Metal Roof Buying Guide: Myths and Facts You Should Know

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For decades, metal roofs have been associated with industrial buildings. Moreover, out in the country side, people would install tin roofs on sheds or barns. This created the undeserved rep that metal is a poor aesthetic choice for residential homes.

However, thanks to giant leaps in technology, you can find a wider range of metal roof colors, materials and styles that would be an excellent fit for your house.

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While metal roofing offers many benefits unmatched by other materials, many homeowners still have a lot of incorrect information which prevents them from choosing this roof for their home.

Metal Roofing Alliance conducted a research study among 1,500 homeowners across US, and discovered a number of false perceptions that many homeowners have about this roofing material.

Lets take a close look at what some homeowners think of metal roofs, vs what the reality is. As you will discover, today there is hardly a better, more durable, energy efficient and cost effective material than a metal roof.

Myth: limited style options

48% of homeowners worry that metal shingles or standing seam would not match their home style.

While it may be easy to imagine that a metal roof is a good fit for a modern home, many people have a hard time picturing this material on a traditional Colonial or a Victorian house.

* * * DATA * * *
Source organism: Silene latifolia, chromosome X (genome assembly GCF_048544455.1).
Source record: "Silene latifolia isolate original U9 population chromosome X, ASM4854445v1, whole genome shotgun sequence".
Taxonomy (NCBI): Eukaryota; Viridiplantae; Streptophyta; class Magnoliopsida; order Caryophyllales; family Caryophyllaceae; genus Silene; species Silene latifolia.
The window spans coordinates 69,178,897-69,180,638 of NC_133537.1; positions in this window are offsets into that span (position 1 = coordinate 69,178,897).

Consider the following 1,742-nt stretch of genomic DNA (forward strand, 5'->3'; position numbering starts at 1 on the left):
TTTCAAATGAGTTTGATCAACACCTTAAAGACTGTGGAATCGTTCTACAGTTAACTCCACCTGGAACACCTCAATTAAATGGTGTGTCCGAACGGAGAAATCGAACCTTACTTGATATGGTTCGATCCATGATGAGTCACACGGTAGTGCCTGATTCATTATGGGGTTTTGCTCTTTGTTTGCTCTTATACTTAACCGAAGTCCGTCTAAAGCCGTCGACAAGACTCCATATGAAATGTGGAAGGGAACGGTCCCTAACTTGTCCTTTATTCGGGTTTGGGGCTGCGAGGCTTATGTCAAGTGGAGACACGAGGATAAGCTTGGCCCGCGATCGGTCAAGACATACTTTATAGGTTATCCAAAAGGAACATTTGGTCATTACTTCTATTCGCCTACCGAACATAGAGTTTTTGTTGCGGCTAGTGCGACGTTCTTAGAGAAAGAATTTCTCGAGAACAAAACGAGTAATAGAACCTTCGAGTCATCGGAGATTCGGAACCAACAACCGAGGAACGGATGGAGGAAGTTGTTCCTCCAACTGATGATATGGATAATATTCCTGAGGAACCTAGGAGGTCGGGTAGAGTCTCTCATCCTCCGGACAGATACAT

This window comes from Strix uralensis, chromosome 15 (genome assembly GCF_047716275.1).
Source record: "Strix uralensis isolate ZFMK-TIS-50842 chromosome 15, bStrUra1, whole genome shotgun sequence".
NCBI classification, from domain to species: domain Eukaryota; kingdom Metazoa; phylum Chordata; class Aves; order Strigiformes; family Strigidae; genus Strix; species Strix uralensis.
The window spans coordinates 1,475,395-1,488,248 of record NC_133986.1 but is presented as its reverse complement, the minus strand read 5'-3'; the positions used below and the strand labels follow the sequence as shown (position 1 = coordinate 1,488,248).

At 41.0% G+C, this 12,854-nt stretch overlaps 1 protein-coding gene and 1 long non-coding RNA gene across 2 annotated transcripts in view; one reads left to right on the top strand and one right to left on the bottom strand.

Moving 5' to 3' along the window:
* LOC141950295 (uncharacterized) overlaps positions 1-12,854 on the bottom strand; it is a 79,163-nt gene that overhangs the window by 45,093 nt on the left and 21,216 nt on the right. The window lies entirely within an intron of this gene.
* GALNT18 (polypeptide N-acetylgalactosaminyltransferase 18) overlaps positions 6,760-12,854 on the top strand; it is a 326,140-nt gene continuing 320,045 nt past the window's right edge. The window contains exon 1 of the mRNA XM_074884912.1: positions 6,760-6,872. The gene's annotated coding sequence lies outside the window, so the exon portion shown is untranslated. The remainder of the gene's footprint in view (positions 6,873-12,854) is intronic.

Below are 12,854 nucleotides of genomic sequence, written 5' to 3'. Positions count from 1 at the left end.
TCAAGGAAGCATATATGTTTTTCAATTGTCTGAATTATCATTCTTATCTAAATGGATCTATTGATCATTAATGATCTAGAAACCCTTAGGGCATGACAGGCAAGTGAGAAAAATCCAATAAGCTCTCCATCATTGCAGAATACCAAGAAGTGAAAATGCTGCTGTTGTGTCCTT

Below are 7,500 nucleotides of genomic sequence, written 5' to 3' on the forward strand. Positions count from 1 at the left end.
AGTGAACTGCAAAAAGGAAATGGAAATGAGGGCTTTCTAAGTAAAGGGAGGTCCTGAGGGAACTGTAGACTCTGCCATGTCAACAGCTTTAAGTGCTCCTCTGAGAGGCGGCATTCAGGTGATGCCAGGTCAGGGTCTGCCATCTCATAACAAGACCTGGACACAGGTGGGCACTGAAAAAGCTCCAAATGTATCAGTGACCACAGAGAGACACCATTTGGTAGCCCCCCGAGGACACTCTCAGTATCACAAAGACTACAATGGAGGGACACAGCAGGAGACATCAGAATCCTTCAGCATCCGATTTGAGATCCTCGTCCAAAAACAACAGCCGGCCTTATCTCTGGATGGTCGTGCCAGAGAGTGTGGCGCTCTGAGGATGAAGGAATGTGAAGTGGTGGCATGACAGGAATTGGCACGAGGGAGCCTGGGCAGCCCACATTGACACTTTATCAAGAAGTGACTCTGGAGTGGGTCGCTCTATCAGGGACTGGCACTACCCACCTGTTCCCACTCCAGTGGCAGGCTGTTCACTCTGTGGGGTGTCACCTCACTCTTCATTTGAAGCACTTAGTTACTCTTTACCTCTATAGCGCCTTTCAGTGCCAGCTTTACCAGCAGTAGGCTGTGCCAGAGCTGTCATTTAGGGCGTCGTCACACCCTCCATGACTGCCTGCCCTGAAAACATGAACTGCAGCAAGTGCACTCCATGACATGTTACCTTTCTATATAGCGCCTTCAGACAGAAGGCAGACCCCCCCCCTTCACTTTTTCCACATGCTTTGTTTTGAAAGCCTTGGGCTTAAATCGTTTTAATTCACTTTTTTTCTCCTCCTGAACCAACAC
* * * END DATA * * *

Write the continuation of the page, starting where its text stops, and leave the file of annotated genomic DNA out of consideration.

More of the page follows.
Fact: there are aluminum and steel roofs available in a wide range of profiles suitable for any architectural style (modern/contemporary, colonial, Victorian, ranch, cape, historic homes, etc).

Here are the most popular types of metal roof systems to consider:

Standing seam panels

Standing Seam Roof on a Modern Home

A standing seam roof is a great fit for contemporary architecture. However, it can also enhance the curb appeal of Colonial, Ranch and Log Cabin homes. This profile is ideal for the snow country, as it is designed to protect against ice dams. Another great benefit of a standing seam system is that its ideal for homeowners who want to install solar panels on their roof.

There is no shortage of colors available, both pre-manufactured, and custom ordered. In recent years, many homeowners with modern houses have been keen on installing bare metal. It offers a very unique and bold look.

The greatest disadvantage of standing seam is the high cost. It is the most expensive of all metal roofs. Installation cost starts at $9 per square foot, but most homeowners pay $11-13 per square foot. Steel panels are the cheapest, aluminum is middle of the road, and zinc and copper standing seam is the most pricey.

Metal shingles

EDCO Metal Shingle Steel Roof

Aluminum or steel shingles work well with any classic architectural style: Colonial, Cape, Victorian, etc. There are numerous products that imitate the look of architectural shingles, wood shake, and slate. When installed, most people looking at this roof would not be able to tell that its metal.

For homeowners who are looking for an alternative to classic asphalt shingles, metal shingles are an ideal option. They are a lot more durable, longer lasting and energy efficient than composite roofs, while the price difference is very reasonable.

At the low end, metal roof shingles start at $6.5 per square foot, which is only 30% more expensive than popular architectural shingles. However, this price range is comparable to the cost of expensive designer roof shingles, which will never last nearly as long as metal.

Most, high quality metal shingles cost $7-8.5 per square foot. Those that are made from aluminum are 15-20% more expensive than steel shingles.

Metal tile

Metal Tile Roof on Mediterranean Style Villa